We eat to keep our bodies functioning on an even keel. This is part of homeostasis – our cells functioning perfectly so together everything just works like a well-tuned car. Ideally everything ticks over with as few highs and lows as possible.
Unlike cows and other herbivores, we don’t want to spend all day, every day, grazing boring old grass. Instead we eat, on average, three times a day, plus the occasional snack. What we eat, of course, is the argument.
There are three important points to keep in mind when we make decisions about what to eat.
- To fulfill the aims of a stable homeostasis so our individual cells never go ‘hungry’, we need to have systems in place to keep things even, and a constant (yes, constant) supply of food circulating to all our cells.
- For body cells, fuel is fuel. They can utilize fuel that comes from all three food groups: proteins, fats or carbohydrates. Any or all of them.
- Fuel to the cells comes via the blood stream. They neither care nor can tell where that fuel comes from – from an ice cream cone you’ve recently eaten or a succulent steak or from nutrients stored in fat cells within the body, glycogen stored in the liver or – never to be recommended – protein stolen from the body’s own muscles.
If fuel is freely available in the blood stream, we don’t think about eating. (Big corollary here – we can be tempted at any time by sights, smells, even reading about certain foods – temptation is not hunger!) But if fuel is short in the bloodstream, we become genuinely hungry.
Most people don’t realize that fat cells are highly active cells and not passive little balloons of fat that just sit there as many imagine. Every time we fast (that means every time more than a few hours go by without taking in new food – the word ‘breakfast’ is just a description of a real phenomenon), we release fuel into the bloodstream from our fat cells and the liver, to keep a steady supply of nutrients available to the body cells. Homeostasis, remember? Keeping things on an even keel.
Overnight we essentially live on fats from fat cells. When you start thinking of breaking your fast, insulin begins being released from your pancreas, speeding up as you eat. Insulin works for homeostasis too – making sure the fuel in our bloodstream isn’t overwhelming the cells of the body (too much fuel damages cells; long term it shortens the body’s life, so you can say, too much fuel circulating in your bloodstream kills you.) What tells the pancreas to secrete insulin? The brain, the hypothalamus to be precise, receives feedback from the body or other parts of the brain and triggers all sorts of processes.
Insulin puts fat into fat cells. Insulin lets body cells use fats for fuel and that includes muscle cells and all sorts of other cells involved in processes particular to being awake and active.
Eventually, the circulating fuel decreases as the body cells consume it and insulin packs it into fat cells, the release of insulin slows and fats stored in liver or fat cells start being released into the blood stream again. Homeostasis.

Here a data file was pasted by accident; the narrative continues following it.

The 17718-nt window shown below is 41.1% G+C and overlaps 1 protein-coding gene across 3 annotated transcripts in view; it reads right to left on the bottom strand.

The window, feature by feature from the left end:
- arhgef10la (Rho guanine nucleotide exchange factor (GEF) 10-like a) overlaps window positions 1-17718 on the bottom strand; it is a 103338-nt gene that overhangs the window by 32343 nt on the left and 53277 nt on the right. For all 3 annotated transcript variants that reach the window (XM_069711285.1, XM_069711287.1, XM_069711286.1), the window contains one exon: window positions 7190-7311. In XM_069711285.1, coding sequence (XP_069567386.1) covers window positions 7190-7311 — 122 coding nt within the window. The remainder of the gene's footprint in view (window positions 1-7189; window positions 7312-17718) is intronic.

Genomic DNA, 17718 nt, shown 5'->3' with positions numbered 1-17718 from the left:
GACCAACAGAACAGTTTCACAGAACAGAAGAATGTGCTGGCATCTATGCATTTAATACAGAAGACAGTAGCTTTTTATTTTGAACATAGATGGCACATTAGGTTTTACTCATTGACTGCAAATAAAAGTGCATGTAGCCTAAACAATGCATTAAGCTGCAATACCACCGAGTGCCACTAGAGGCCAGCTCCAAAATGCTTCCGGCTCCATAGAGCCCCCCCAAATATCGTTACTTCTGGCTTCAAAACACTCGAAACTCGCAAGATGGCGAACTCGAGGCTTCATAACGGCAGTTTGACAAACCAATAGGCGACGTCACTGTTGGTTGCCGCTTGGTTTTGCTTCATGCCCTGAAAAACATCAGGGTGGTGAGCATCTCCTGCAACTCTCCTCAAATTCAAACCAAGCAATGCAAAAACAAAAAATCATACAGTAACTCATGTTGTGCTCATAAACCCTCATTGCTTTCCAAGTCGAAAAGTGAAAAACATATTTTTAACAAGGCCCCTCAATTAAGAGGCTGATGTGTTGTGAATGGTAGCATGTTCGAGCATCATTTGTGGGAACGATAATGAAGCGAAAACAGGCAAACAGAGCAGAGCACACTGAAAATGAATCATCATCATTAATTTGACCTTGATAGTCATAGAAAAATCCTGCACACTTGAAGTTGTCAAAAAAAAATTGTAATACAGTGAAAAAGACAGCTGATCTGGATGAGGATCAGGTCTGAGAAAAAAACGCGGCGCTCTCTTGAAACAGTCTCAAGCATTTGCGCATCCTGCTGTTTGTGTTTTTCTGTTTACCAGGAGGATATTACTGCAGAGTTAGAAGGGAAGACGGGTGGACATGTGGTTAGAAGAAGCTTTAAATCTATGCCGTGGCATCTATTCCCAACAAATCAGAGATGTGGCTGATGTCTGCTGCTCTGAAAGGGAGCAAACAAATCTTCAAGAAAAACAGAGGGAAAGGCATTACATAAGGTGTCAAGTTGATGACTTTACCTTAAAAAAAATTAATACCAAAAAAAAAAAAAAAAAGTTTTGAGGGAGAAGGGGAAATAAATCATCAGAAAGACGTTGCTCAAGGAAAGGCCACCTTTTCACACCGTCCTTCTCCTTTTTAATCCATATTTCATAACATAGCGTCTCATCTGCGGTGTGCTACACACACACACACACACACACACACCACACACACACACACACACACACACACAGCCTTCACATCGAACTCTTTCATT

Weight gain and hunger are first cousins and both those processes are triggered by anything that elevates insulin. A muffin. A so-called energy bar. A sugary drink. Chips. Things made from flour or sugar are the most potent triggers.
We gain weight due to too much stimulation of insulin or stimulation that lasts longer than nature intended. And we’re driven to eat more often. Eating carbohydrates stimulates hunger through the stimulation of insulin. Eating fats does not because it’s the sugars in the blood that stimulates insulin, not circulating fatty type fuels.
Weight loss comes from lower insulin levels. Besides, we don’t feel hungry.
We can only use our fat reserves when insulin production quiets down. Remember, insulin builds fat, and fats can only be released to be used for fuel when insulin lessens.
The way to lose weight is to make sure you increase the time every day when insulin production is not being stimulated and cut the carbs so insulin is not being stimulated so strongly. But you can eat fats. Lots of them. And you won’t put on weight if your carbs are controlled.
A year ago or so, I read Gary Taubes’ Carbohydrate Hypothesis (in The Diet Delusion or Good Calories Bad Calories) and checked out the science he was writing about by accessing the original articles he cited written by top scientists in the area.
I wanted to tell everybody!
But instead of shouting from the rooftops, I wrote a popular-science book that explains the science behind eating, a book that could be understood by anyone. FULL STOP – eat until you’re full and stop gaining weight is the book, available as a low-cost e-book or as a paperback, which costs only a little more. You’re a click away from reading it!
By the way, insulin levels rise in the autumn and winter. Maybe because human animals need a bit more stored fat on them with cooler weather? The implication of this is that weight loss is somewhat easier in the spring and summer.